Snowmen Or Golfers?
Temps in the 40s and low 50s with almost total cloud cover made it a day to remeber.
ROCHESTER, N.Y. (AP) -- Jay Haas made a crack about everyone being bundled up. Jeff Sluman kidded around, too, saying he bounced a shot off a snowbank.
On a day better suited for snowmen than birdies, the two veterans could laugh after braving wet, bone-chilling and eventually windy conditions to find themselves atop the leaderboard after the first round of the Senior PGA Championship at Oak Hill Country Club on Thursday.
"It was pretty miserable this morning, everybody's got long johns on and ski caps and wind-breakers," Haas said.
But at least Haas' day was over following a 1-under 69 that held up as the day's best, one shot better than Sluman, the local favorite, and New Jersey golf pro Bill Britton.
And there was the additional consolation for Haas, who noted he was heading straight to his warm hotel room to watch everyone else deal with the elements.
"I'm under the covers, maybe, I'll be happy about that," said Haas, attempting to win his second Senior PGA in three years.
There's a group of nine, including Bernhard Langer, Scott Hoch and Ian Woosnam, two shots off the lead at 71.
Greg Norman, setting aside his many business ventures to make a rare competitive appearance, shot 72 in only his fourth tournament this year to sit in a nine-way tie in a group that includes defending Senior PGA champion Denis Watson.
The hands-down, first-round winner was Oak Hill's East Course, which lived up to its stingy reputation with help from the elements once the $2 million tournament got under way. The course gave up only one eagle when Britton carded a 2 on the par 4 No. 16.
Haas was part of the morning groups that faced a light drizzle and temperatures in the low 40s. Things didn't improve much by noon, when temperatures shot into the relatively balmy 50s. Trouble was, once the sun poked through the gray clouds, the winds also followed, gusting above 20-mph to create additional havoc on the narrow fairways.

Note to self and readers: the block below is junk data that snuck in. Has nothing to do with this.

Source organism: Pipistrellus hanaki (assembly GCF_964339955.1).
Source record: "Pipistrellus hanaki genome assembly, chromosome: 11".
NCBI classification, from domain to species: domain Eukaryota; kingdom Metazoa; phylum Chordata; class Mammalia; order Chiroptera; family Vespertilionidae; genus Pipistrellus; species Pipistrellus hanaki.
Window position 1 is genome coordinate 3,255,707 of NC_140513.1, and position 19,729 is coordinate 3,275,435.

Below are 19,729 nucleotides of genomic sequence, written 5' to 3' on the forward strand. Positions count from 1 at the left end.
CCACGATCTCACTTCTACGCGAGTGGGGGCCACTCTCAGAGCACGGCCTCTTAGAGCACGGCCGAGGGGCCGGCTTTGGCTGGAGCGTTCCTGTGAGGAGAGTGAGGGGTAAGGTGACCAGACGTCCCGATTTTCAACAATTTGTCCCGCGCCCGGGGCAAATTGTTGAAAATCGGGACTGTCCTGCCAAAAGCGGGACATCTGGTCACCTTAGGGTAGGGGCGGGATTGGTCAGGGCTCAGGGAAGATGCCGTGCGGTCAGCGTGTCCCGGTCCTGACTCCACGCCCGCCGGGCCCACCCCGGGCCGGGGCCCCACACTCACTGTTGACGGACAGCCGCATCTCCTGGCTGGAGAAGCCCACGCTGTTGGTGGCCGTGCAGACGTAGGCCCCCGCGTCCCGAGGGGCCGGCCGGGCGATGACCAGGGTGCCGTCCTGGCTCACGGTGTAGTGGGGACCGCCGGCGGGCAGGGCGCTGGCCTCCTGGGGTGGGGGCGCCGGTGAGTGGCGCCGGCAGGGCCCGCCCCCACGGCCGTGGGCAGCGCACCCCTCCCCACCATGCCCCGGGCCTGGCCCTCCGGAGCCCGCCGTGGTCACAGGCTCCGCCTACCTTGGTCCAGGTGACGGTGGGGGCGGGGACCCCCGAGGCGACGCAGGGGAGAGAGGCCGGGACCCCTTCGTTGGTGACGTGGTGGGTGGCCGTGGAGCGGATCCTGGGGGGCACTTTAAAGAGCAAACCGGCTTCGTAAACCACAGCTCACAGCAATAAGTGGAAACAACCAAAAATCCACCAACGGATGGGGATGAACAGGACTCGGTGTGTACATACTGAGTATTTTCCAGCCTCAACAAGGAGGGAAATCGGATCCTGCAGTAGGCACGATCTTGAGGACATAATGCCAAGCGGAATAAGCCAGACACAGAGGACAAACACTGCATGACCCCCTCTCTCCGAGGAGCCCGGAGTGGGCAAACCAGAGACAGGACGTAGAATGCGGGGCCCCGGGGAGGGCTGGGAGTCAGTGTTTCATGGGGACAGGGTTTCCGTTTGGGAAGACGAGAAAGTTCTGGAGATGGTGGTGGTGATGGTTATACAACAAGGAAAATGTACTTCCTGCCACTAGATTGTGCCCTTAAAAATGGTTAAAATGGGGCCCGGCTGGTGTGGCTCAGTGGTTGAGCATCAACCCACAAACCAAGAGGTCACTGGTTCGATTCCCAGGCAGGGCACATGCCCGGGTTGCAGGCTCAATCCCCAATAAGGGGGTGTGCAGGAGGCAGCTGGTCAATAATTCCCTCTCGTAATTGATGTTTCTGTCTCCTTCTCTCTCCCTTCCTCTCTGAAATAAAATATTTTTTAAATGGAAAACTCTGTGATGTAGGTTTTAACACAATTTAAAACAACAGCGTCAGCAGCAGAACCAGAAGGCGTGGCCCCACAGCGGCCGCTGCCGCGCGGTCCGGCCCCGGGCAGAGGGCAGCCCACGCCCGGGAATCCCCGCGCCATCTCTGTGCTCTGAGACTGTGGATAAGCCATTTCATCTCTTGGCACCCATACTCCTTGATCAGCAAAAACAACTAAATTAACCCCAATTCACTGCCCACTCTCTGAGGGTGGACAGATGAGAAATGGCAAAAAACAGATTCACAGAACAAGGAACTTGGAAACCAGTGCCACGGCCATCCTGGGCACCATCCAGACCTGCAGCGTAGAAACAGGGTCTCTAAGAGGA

"Well, I survived. And that's what it is, a survival test," said Tim Simpson, who flirted with the lead before carding a 71 in the afternoon.
Sluman summed up the day when he recounted how he opened his round with a bogey: "Three-wood on 1 off the snow and into the left trees."
Haas took control early, getting to as low as 3-under with a 15-foot birdie putt at the par-5 No. 13. But he was undone by two bogeys that followed errant tee shots -- one that landed behind a tree on No. 16, and one into the lip of a fairway bunker on No. 18.
Haas has now shot 1-under in each of his past three rounds at Oak Hill, dating to the final two rounds of the 2003 PGA Championship in which he finished in a tie for fifth.
Britton made the best run in afternoon, getting to 2-under through 14, before being undone by a pair of bogeys when he three-putted No. 6 and then, on No. 8, landed his approach shot in the bunker.
"When I did get to 2-under, I kind of had a feeling that I was leading," Britton said. "So yeah, maybe a little nervous."
He's a former PGA Tour member, whose lone win came at the 1989 Centel Classic. In 1990, he finished fourth at the PGA Championship at Shoal Creek and seventh at The Masters.
Sluman, who grew up in suburban Rochester, played in a group with Norman and Fuzzy Zoeller, and attracted the largest galleries of the day.
Sluman blamed nerves for getting off to a poor start in which he posted three bogeys over the first 9 holes. But he found his composure to post three birdies to go a first-day best 3-under 32 over the back 9.
Norman, meanwhile, doesn't look like someone ready to give up golf altogether in favor of tennis now that he's taken up the sport following his engagement to former tennis star Chris Evert.
While Norman had few expectations entering the tournament, his presence was certainly welcome among his competitors.
"It looks like he's enjoying playing the game again," Sluman said. "You know he's so darn busy with everything ... but we would sure love to see him a little more because he brings excitement to the course."